Being an Occupational Therapist can also be a curse when it comes to parenting. As an OT, the goals are always functional independence. As a parent, I am no different. I remember a video I watched in OT school. This was of a boy (young adult) with cerebral palsy and he was putting his coat on. The video was probably 20 minutes (or it felt that long). As I watched this boy struggle with his coat for what seemed liked eternity, I wanted to jump through the TV to help him. Clearly with some help this could be done faster and easier. But in the end, it was not about that. It was about independence.
As parents, it is often faster and easier to do things for our kids. Or, we feel the need to continuously protect our kids from failure by ensuring that we are their second brain. But is this the right choice when the goal is to create people that can manage on their own?
I have created two memory mantras that are used in our house to ensure my kids are seeing the big picture and are developing some executive functioning (note I also use these mantras with my clients who suffer from memory impairment):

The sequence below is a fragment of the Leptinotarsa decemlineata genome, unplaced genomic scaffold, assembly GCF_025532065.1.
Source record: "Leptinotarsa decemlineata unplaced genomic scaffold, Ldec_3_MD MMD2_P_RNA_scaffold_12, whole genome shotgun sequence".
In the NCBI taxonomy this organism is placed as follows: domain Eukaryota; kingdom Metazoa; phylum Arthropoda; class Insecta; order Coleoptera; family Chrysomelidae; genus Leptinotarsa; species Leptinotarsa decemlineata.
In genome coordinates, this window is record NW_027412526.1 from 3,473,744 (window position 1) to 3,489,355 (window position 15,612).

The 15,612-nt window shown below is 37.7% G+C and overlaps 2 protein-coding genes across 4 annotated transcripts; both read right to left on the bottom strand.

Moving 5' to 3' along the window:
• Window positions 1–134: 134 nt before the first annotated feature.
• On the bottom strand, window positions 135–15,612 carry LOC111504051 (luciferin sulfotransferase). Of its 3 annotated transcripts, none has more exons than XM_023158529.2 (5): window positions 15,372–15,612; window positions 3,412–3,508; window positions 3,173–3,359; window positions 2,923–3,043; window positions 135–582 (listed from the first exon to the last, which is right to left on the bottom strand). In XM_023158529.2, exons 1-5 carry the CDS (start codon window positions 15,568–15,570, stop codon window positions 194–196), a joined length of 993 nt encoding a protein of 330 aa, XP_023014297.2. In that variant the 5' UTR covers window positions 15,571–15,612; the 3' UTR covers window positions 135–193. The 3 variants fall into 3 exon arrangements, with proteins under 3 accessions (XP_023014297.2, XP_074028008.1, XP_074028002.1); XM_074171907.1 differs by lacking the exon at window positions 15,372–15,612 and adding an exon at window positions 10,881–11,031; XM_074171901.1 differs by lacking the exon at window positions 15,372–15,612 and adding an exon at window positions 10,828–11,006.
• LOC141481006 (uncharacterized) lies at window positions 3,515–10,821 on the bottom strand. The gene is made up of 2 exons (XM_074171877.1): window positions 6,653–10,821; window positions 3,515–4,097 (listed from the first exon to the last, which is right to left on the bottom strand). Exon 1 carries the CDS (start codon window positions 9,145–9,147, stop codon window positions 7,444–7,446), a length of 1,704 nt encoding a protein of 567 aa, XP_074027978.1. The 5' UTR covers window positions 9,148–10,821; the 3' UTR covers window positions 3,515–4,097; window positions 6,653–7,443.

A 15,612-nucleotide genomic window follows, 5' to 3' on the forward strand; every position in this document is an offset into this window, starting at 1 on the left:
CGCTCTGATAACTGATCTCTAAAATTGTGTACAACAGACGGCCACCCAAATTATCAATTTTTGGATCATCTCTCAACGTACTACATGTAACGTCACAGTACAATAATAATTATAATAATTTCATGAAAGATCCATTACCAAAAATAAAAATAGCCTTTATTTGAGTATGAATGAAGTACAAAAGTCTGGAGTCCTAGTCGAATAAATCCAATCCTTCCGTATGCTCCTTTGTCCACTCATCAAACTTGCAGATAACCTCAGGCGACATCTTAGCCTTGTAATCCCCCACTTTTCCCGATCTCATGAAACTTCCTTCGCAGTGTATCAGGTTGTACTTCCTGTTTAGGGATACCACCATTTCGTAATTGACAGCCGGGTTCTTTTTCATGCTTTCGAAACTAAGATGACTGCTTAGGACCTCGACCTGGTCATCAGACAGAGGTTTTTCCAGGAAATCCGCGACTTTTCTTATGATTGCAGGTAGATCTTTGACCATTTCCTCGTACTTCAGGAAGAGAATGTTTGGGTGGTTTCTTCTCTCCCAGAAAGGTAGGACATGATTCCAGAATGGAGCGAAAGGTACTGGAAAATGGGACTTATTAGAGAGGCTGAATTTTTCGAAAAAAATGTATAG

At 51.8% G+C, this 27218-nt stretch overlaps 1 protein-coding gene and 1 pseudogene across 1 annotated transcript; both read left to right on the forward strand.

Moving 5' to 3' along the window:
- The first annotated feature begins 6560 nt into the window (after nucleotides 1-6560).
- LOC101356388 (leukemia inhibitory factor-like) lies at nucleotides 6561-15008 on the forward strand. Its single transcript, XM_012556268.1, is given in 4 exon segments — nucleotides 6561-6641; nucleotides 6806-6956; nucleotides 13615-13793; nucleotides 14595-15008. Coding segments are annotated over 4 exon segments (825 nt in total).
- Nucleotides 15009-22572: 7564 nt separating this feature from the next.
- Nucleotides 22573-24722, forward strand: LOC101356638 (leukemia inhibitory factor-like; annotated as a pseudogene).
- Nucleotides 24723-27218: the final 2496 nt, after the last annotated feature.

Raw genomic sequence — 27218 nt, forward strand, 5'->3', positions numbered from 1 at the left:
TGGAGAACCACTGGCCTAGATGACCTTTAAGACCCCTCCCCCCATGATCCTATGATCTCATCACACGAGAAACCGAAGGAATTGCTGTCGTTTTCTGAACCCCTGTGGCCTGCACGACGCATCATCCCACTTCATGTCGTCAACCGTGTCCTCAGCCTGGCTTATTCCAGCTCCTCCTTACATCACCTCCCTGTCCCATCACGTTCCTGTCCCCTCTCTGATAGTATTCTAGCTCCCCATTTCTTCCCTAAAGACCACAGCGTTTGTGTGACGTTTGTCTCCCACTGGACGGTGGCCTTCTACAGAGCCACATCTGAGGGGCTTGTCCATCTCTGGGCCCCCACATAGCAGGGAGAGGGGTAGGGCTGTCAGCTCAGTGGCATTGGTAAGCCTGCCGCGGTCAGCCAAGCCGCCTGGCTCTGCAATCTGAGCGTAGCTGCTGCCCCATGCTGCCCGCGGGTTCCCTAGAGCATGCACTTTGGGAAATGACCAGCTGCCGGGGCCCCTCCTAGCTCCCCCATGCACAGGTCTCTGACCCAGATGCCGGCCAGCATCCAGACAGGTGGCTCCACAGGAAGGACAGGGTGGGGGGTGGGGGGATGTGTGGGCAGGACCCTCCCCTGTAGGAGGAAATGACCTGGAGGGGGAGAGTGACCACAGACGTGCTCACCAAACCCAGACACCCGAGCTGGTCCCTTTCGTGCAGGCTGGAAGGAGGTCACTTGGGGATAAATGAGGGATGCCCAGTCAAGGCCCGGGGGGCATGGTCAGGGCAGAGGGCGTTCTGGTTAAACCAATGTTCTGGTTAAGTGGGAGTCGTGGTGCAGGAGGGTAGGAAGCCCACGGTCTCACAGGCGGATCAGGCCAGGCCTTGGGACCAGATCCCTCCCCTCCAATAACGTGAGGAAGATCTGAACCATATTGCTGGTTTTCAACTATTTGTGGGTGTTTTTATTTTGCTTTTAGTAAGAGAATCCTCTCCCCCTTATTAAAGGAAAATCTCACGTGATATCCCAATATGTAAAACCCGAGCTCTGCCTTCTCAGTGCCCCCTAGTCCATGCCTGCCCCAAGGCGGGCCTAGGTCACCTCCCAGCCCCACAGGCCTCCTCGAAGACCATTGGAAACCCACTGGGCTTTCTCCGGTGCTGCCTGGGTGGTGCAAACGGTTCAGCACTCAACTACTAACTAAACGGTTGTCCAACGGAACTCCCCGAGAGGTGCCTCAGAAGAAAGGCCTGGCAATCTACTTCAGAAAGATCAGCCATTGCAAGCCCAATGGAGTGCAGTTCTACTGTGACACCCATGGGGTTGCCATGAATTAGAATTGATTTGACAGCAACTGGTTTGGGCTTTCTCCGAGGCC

When leaving the house our mantra is: WHERE AM I GOING AND WHAT DO I NEED? When my children ask themselves this question, they need to stop and think “I am going to X and thus need Y (water, shoes, birthday present, tennis racquet, money)”. This prevents them from showing up at X unprepared.
When leaving a place in the community our mantra is: WHAT DID I COME WITH AND WHAT DO I HAVE? By asking themselves this question, they quickly realize that they came with X and thus need to bring X home (coat, shoes, water, bag, lunch). This prevents them from leaving things behind.
The success is in hearing my children repeat this to themselves when on their way out the door. Recently, at a sporting event, we heard a teenage boy blame his mother for forgetting his water. She was profusely apologetic and rushed out to find him a drink. My children (younger) turned to me and said “shouldn’t he remember his own water”? My thoughts exactly.